Most exciting thing WE did? On Thursday, May 22, Cate and I attended the 2014 National Heritage Lecture, co-sponsored by the Supreme Court Historical Society, the White House Historical Association, and the United States Capitol Association, in the Supreme Court courtroom. The speaker was James Swanson, who spoke about the Kennedy assassination and the role of Chief Justice Earl Warren and the Warren Commission in the aftermath. Chief Justice John Roberts introduced Mr. Swanson and, then, dashed off to his daughter’s eighth-grade play. We stayed! Interesting and informative lecture, especially so for someone—Cate—for whom the Kennedy assassination is really history. Very nice reception in a conference room, where Cate was quite taken with the fancy apps, especially some passed mini-Reuben sandwiches. (Conference room really does no justice to the grandeur of the space in which we ate, drank, and chatted.) The Supreme Court is a beautiful building, with exhibit space and a great bookstore/gift shop, and should be on your “must see” list.
Most exciting thing Cate did? On Memorial Day we went to B & H, a camera store and more on 9th Ave. around 34th St. Cate is a customer, on-line, but wanted to see the bricks and mortar store. “Wow!” is all we could say! “Just wow!”
So you enter. The store has many departments, like cameras, video equipment, film, accessories, etc. Lots of people—most are Orthodox Jewish men—man the counters, so you actually get service, and the staff seemed far more knowledgeable than the crew you find at Best Buy and its competitors. Huge selection of products! But, when you decide what you want, that’s when things get really cool. Your purchases get rung up at the counter where you found them. You get a receipt but you pay nothing. Your purchases find their way into bins which travel through the store along a metal conveyor system. You take your receipt to the payment counter and go to the clerk at the numbered counter which appears as the next available counter. You pay. Then you take your payment receipt to another counter, where a clerk gets your purchase from a wall, bagged and ready to go.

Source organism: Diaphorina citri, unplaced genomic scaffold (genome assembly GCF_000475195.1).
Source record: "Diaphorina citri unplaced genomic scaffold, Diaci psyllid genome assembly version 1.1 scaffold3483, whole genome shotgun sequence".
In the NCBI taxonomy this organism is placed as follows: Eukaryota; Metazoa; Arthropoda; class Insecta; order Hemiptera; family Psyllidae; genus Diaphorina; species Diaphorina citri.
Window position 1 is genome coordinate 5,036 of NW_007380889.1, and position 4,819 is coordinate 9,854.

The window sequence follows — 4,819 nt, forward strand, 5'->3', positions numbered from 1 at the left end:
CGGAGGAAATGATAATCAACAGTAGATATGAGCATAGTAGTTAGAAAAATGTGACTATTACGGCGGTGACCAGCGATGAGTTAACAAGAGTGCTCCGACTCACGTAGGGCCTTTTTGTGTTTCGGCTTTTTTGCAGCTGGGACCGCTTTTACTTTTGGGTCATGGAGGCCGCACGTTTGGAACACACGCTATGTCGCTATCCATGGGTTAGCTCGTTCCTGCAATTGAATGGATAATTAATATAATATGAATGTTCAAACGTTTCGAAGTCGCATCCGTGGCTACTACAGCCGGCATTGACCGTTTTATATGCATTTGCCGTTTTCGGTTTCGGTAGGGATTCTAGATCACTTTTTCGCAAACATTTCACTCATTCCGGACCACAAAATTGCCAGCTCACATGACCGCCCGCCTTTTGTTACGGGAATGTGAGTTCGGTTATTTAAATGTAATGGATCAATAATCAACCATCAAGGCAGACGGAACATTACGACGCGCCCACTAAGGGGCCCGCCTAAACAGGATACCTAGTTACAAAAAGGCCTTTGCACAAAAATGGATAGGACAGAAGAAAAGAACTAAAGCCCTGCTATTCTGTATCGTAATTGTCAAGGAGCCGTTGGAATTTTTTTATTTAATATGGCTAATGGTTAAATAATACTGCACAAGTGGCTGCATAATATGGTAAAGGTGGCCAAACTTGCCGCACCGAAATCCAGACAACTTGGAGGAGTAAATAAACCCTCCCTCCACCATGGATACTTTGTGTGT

B & H runs an amazing operation. Service exists, for real, and the employees are very friendly. And the system really works, making it easy to buy products, despite the three-step process.
Cate was all smiles, from the moment we arrived until long after we left on Monday. And on Tuesday she was all smiles again, as we returned for the couple of items we forgot.
Biggest surprise? The museum plan in DC included the Smithsonian Natural History Museum. On the way out on Thursday, however, I insisted on a short stop at the East Wing of the National Gallery of Art—only the lobby is open—and a stop at the gift shop downstairs took us to the main building. I’m fond of The Jolly Flatboatmen by George Caleb Bingham, as it’s a joyful painting. (It also belonged to a friend for many years.) So we paid a brief visit there. That, finally, led to Cate’s discovery of the Garry Winogrand photography exhibit, where we spent more than an hour. We were very proud of the fact that at least half of the photos had a connection to the University of Arizona’s Center for Creative Photography. (We also walked through the Degas/Cassatt exhibit, which was also wonderful.) In the end, Cate told me later the best museum we went to was the National Gallery of Art.